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  1. New OHRC report says sexualized dress codes “not on the menu”

    March 8, 2017

    To coincide with International Women’s Day, the Ontario Human Rights Commission (OHRC) has released a new report that outlines commitments made by many of Ontario’s largest and most well-known restaurant chains to eliminate discriminatory dress codes for restaurant staff. Not on the Menu: Inquiry report on sexual and gender-based dress codes in Ontario’s restaurants outlines findings from an inquiry into dress codes at certain restaurants operating across Ontario.

  2. General comments on uniforms

    From: Not on the menu: OHRC inquiry report on sexualized and gender-based dress codes in restaurants

    Some restaurant companies underscored the value of uniforms and dress codes in promoting the company brand, ensuring a professional and consistent look, distinguishing staff from patrons, and addressing health and safety-related concerns (such as non-slip footwear, reducing risk of accidents relating to jewelry, and not getting hair in food). These are all legitimate business interests, as long as the requirements do not have a discriminatory Code-related impact.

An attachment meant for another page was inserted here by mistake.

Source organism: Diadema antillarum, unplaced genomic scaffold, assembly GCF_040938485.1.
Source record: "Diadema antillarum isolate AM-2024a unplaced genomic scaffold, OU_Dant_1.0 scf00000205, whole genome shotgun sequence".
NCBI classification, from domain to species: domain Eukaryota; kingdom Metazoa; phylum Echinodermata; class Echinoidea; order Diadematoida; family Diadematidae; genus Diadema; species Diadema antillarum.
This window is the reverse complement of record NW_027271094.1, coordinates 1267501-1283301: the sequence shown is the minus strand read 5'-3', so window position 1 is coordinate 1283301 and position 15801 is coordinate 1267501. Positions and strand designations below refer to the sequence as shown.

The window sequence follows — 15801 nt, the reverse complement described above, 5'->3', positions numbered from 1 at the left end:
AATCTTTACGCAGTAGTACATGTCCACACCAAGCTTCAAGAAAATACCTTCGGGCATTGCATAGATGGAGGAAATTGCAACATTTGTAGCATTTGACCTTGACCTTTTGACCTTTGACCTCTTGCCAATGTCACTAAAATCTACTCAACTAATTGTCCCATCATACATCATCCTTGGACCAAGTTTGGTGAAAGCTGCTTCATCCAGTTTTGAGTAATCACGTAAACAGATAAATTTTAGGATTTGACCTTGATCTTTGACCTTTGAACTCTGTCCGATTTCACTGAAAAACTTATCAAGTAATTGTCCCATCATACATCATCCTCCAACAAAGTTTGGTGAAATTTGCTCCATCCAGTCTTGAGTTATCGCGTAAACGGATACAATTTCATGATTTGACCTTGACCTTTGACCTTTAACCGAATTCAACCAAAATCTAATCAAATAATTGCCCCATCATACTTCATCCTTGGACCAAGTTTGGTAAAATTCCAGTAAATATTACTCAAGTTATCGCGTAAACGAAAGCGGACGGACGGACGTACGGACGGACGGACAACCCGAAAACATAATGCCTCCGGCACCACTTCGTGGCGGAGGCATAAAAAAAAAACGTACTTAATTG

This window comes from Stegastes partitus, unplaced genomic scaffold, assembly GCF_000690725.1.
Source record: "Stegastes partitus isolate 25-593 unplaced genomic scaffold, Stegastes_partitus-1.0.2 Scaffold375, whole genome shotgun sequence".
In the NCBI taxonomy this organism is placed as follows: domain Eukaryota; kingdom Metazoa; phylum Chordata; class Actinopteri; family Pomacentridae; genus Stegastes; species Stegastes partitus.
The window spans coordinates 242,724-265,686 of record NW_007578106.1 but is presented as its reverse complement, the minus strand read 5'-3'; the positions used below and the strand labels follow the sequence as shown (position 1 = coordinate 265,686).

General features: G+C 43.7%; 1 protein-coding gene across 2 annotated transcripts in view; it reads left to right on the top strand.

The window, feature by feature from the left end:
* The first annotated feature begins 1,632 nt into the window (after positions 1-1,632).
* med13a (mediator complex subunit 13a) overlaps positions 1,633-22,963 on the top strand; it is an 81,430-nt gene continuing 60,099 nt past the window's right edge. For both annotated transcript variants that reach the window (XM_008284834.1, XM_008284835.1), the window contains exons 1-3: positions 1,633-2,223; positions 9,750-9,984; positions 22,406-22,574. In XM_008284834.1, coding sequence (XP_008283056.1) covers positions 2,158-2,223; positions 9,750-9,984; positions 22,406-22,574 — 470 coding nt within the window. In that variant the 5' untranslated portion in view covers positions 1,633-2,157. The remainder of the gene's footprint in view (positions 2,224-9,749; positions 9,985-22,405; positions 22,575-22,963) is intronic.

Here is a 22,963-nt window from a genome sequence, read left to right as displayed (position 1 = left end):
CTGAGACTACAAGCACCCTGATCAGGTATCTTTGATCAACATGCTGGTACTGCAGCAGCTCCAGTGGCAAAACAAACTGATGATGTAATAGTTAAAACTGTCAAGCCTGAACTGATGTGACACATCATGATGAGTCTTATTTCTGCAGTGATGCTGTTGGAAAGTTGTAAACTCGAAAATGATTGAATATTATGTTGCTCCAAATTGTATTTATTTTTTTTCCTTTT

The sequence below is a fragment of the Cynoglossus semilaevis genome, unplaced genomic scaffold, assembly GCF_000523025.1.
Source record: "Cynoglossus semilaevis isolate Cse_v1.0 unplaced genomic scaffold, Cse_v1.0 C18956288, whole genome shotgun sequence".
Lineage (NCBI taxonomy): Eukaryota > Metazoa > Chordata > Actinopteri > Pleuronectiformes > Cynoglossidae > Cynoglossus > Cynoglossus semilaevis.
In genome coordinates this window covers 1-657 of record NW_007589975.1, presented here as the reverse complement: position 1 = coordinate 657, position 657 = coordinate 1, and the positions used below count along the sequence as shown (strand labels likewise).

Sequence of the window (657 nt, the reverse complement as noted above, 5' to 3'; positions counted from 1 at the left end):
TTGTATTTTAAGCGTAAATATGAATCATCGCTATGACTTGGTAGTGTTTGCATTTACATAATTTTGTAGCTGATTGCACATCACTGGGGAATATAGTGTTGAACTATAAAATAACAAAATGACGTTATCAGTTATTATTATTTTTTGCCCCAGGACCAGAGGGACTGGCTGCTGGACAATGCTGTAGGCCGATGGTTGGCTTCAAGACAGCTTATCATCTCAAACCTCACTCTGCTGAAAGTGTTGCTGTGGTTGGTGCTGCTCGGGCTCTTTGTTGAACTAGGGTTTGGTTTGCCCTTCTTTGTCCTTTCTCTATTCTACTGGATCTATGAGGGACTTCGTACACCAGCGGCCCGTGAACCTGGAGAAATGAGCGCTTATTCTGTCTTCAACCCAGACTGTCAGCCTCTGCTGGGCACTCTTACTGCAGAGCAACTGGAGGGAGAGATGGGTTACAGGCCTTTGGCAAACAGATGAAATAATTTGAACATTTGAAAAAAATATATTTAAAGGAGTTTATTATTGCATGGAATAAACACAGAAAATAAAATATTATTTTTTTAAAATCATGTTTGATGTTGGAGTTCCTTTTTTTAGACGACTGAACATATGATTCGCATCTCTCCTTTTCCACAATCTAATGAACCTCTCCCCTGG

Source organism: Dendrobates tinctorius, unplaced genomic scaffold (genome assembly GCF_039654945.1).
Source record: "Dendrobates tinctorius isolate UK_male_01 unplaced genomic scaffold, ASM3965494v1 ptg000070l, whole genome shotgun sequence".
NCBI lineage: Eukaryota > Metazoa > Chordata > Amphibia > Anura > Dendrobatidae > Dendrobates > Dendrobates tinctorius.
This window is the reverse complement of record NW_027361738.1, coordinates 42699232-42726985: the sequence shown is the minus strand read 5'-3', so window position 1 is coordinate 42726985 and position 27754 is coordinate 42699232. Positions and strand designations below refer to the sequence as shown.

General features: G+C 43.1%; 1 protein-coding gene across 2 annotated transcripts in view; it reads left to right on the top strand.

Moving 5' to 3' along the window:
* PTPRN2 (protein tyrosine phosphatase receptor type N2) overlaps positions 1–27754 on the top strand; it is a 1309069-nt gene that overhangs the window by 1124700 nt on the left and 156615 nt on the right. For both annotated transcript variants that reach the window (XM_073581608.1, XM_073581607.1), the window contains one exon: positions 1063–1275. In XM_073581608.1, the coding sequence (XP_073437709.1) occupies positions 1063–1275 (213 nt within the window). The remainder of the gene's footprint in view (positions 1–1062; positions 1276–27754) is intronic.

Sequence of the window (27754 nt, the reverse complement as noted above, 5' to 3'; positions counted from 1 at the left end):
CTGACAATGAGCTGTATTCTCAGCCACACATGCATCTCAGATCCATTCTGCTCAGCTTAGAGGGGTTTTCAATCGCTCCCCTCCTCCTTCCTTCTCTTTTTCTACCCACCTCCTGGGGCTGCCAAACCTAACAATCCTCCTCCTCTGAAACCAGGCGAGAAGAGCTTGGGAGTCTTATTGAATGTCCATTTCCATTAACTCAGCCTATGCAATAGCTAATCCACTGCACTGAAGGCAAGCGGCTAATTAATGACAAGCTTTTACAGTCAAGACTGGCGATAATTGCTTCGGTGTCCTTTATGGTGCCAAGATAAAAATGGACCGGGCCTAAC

3. Appendix C: Sample gender-neutral dress code policy

    From: Not on the menu: OHRC inquiry report on sexualized and gender-based dress codes in restaurants

    These are examples of gender-neutral dress code descriptions based on dress codes already in use in Ontario restaurants, including a wide range of styles and degrees of formality. Note: all positions should include a pants option.

    Below each option they may wish to include, companies can set out guidelines, such as colour, source, style, fabric type and/or pattern, and how the item is to be worn (such as options to roll sleeve or pant cuffs, limitations on skirt or shorts length, any seasonal limitations on wearing the item, etc.).

  4. Appendix B: Policy position

    From: Not on the menu: OHRC inquiry report on sexualized and gender-based dress codes in restaurants

    OHRC policy position on sexualized and gender-specific dress codes

    Some Ontario employers require female employees to dress in a sexualized or gender-specific way at work, such as expecting women to wear high heels, short skirts, tight clothing or low-cut tops. These kinds of dress codes reinforce stereotypical and sexist notions about how women should look and may violate Ontario’s Human Rights Code.

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